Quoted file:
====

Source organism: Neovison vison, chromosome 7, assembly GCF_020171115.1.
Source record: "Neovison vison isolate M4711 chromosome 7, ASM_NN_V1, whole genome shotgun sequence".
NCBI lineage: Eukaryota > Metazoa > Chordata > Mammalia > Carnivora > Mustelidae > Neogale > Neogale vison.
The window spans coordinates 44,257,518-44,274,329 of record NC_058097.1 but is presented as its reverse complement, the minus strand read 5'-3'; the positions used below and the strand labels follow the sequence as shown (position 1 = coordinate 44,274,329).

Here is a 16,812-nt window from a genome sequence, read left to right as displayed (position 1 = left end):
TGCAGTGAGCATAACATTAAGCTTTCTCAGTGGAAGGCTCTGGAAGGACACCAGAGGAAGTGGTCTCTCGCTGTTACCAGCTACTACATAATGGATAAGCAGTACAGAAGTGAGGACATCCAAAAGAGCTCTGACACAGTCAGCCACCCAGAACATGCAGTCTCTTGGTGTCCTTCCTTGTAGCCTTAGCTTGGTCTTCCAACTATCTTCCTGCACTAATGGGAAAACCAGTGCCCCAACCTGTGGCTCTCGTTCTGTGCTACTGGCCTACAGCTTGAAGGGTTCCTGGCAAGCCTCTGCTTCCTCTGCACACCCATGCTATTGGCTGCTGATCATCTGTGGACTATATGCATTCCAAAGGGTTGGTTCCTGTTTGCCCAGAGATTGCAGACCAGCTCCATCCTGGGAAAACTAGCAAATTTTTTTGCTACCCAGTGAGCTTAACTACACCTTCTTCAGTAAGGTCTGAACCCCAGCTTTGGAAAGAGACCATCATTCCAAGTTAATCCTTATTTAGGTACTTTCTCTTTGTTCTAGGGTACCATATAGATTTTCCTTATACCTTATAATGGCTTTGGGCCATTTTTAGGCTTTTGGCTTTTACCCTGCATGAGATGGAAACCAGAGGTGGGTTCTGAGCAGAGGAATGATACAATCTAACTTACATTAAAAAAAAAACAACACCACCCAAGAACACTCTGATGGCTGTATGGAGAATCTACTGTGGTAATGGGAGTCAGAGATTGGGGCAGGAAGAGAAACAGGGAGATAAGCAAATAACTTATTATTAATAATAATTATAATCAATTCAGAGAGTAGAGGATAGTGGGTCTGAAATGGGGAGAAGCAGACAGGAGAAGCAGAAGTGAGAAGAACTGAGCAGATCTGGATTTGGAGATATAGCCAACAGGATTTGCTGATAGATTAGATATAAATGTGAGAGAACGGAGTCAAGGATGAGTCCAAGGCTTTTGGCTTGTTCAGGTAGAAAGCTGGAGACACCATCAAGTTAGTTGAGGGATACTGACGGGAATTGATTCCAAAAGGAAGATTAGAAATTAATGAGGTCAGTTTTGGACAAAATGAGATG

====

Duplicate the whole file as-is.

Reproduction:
Source organism: Neovison vison, chromosome 7, assembly GCF_020171115.1.
Source record: "Neovison vison isolate M4711 chromosome 7, ASM_NN_V1, whole genome shotgun sequence".
NCBI lineage: Eukaryota > Metazoa > Chordata > Mammalia > Carnivora > Mustelidae > Neogale > Neogale vison.
The window spans coordinates 44,257,518-44,274,329 of record NC_058097.1 but is presented as its reverse complement, the minus strand read 5'-3'; the positions used below and the strand labels follow the sequence as shown (position 1 = coordinate 44,274,329).

Here is a 16,812-nt window from a genome sequence, read left to right as displayed (position 1 = left end):
TGCAGTGAGCATAACATTAAGCTTTCTCAGTGGAAGGCTCTGGAAGGACACCAGAGGAAGTGGTCTCTCGCTGTTACCAGCTACTACATAATGGATAAGCAGTACAGAAGTGAGGACATCCAAAAGAGCTCTGACACAGTCAGCCACCCAGAACATGCAGTCTCTTGGTGTCCTTCCTTGTAGCCTTAGCTTGGTCTTCCAACTATCTTCCTGCACTAATGGGAAAACCAGTGCCCCAACCTGTGGCTCTCGTTCTGTGCTACTGGCCTACAGCTTGAAGGGTTCCTGGCAAGCCTCTGCTTCCTCTGCACACCCATGCTATTGGCTGCTGATCATCTGTGGACTATATGCATTCCAAAGGGTTGGTTCCTGTTTGCCCAGAGATTGCAGACCAGCTCCATCCTGGGAAAACTAGCAAATTTTTTTGCTACCCAGTGAGCTTAACTACACCTTCTTCAGTAAGGTCTGAACCCCAGCTTTGGAAAGAGACCATCATTCCAAGTTAATCCTTATTTAGGTACTTTCTCTTTGTTCTAGGGTACCATATAGATTTTCCTTATACCTTATAATGGCTTTGGGCCATTTTTAGGCTTTTGGCTTTTACCCTGCATGAGATGGAAACCAGAGGTGGGTTCTGAGCAGAGGAATGATACAATCTAACTTACATTAAAAAAAAAACAACACCACCCAAGAACACTCTGATGGCTGTATGGAGAATCTACTGTGGTAATGGGAGTCAGAGATTGGGGCAGGAAGAGAAACAGGGAGATAAGCAAATAACTTATTATTAATAATAATTATAATCAATTCAGAGAGTAGAGGATAGTGGGTCTGAAATGGGGAGAAGCAGACAGGAGAAGCAGAAGTGAGAAGAACTGAGCAGATCTGGATTTGGAGATATAGCCAACAGGATTTGCTGATAGATTAGATATAAATGTGAGAGAACGGAGTCAAGGATGAGTCCAAGGCTTTTGGCTTGTTCAGGTAGAAAGCTGGAGACACCATCAAGTTAGTTGAGGGATACTGACGGGAATTGATTCCAAAAGGAAGATTAGAAATTAATGAGGTCAGTTTTGGACAAAATGAGATG